Chemistry is not exactly one of the subjects I really like, not that I hate it (unlike biology, which I loath), but still there are some concepts in chemistry that can fly above your head like a supersonic Concorde of you blink even for a second in class.
Unfortunately, that’s exactly what’s happened, although NOT because of my fault. First there was the investiture ceremony, and then the recent quizzes (find posts on them in the sidebar) had me missing up classes for about two weeks in school. And although the topics WERE covered in out ARC classes, the teacher, an old chap, really makes me feel sleepy with his boring and long lectures. Consequently, anything related to atomic structure didn’t find an address on my brain.
Don’t you just love good ol’ Internet to help you out? A few taps on Yahoo! Search, and voila, I had what I needed. So I decided to post these cool resources on my blog, for the benefit of fellow students whom I’m sure are equally confused by the whole thing. The good thing about these sites is that the images of orbitals given here are far better, and actually helps you to visualise the scenario.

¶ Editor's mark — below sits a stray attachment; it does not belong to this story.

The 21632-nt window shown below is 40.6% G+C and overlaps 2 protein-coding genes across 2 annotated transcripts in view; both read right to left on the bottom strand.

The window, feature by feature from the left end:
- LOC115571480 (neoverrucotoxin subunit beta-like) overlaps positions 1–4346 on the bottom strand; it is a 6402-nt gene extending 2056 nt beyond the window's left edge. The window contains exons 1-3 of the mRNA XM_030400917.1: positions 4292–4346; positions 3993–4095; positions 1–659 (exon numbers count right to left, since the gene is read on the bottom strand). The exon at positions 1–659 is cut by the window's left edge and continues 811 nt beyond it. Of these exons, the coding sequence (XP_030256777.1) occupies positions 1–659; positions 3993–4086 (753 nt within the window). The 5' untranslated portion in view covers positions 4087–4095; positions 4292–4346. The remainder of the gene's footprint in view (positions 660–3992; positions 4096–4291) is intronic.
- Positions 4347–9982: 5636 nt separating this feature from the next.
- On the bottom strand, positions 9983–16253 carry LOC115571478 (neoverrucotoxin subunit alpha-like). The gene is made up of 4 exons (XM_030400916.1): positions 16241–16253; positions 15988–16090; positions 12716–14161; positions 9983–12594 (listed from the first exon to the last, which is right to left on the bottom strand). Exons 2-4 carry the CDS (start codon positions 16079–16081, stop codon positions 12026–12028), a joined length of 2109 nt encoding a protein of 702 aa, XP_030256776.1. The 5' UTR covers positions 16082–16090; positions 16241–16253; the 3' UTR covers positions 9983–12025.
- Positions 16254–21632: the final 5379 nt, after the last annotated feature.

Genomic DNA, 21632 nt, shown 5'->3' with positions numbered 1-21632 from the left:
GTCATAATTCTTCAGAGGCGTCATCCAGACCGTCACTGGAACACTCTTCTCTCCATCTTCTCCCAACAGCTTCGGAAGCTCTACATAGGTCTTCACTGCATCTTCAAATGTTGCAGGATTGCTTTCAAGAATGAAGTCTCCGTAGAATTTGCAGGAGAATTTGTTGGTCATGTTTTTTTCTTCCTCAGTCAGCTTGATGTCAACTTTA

If you’re wondering what I’m talking about, it’s all about orbitals, spaces inside an atom in which electrons reside. Electron configuration calculations are based on this, and an understanding of this concept is highly important if you want to make any headway in high school chemistry.
The Grand Orbital Table: Old-fashioned site. Lists the characteristics of highly complex orbitals. The site also has an orbital image generation program (called Orbital Viewer), in case you want to dabble with the thing yourself. All based on Schrodinger wave equations, I believe. Nice program.
The Orbitron: THIS is the site I’m most excited about. Frankly, a session on this site did wonders to my understanding of the concept, which no amount of blabbing by Ye Olde Man at ARC did. It has everything you need to visualise the topic – wave functions, radial density plots, electron density, dot structures, and equations of orbitals. To top that off, there’s helpful commentary along with each topic too. Of course, it will only make sense if you know a bit about orbitals; but no paper medium will EVER be able to give as accurate a depiction of these as this site. Kudos to Mark Winter, University of Sheffield, the creator of this resource.
I’m off to complete my ARC assignments now.